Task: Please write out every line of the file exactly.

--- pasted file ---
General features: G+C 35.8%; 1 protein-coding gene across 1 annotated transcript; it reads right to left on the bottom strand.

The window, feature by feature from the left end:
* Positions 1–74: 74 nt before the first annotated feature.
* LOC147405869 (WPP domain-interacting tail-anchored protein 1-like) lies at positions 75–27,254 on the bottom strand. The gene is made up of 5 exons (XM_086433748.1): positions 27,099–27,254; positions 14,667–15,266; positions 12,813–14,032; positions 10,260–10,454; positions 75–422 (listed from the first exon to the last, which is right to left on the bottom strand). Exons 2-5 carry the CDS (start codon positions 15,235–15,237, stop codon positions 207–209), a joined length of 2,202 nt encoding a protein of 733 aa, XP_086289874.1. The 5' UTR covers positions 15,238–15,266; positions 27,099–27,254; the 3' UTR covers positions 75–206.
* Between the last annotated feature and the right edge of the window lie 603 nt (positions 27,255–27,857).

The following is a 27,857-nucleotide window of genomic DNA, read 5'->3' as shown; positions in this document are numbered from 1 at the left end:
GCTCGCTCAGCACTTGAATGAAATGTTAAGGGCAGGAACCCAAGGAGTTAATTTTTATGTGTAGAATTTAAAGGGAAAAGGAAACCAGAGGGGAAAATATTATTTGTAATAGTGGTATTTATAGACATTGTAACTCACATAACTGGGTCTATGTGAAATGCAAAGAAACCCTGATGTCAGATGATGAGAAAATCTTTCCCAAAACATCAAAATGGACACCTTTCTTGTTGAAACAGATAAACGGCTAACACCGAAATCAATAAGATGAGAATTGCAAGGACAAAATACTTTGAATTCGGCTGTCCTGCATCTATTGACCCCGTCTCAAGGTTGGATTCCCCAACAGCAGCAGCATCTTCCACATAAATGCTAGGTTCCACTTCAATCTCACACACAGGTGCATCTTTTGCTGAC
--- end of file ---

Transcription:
General features: G+C 35.8%; 1 protein-coding gene across 1 annotated transcript; it reads right to left on the bottom strand.

The window, feature by feature from the left end:
* Positions 1–74: 74 nt before the first annotated feature.
* LOC147405869 (WPP domain-interacting tail-anchored protein 1-like) lies at positions 75–27,254 on the bottom strand. The gene is made up of 5 exons (XM_086433748.1): positions 27,099–27,254; positions 14,667–15,266; positions 12,813–14,032; positions 10,260–10,454; positions 75–422 (listed from the first exon to the last, which is right to left on the bottom strand). Exons 2-5 carry the CDS (start codon positions 15,235–15,237, stop codon positions 207–209), a joined length of 2,202 nt encoding a protein of 733 aa, XP_086289874.1. The 5' UTR covers positions 15,238–15,266; positions 27,099–27,254; the 3' UTR covers positions 75–206.
* Between the last annotated feature and the right edge of the window lie 603 nt (positions 27,255–27,857).

The following is a 27,857-nucleotide window of genomic DNA, read 5'->3' as shown; positions in this document are numbered from 1 at the left end:
GCTCGCTCAGCACTTGAATGAAATGTTAAGGGCAGGAACCCAAGGAGTTAATTTTTATGTGTAGAATTTAAAGGGAAAAGGAAACCAGAGGGGAAAATATTATTTGTAATAGTGGTATTTATAGACATTGTAACTCACATAACTGGGTCTATGTGAAATGCAAAGAAACCCTGATGTCAGATGATGAGAAAATCTTTCCCAAAACATCAAAATGGACACCTTTCTTGTTGAAACAGATAAACGGCTAACACCGAAATCAATAAGATGAGAATTGCAAGGACAAAATACTTTGAATTCGGCTGTCCTGCATCTATTGACCCCGTCTCAAGGTTGGATTCCCCAACAGCAGCAGCATCTTCCACATAAATGCTAGGTTCCACTTCAATCTCACACACAGGTGCATCTTTTGCTGAC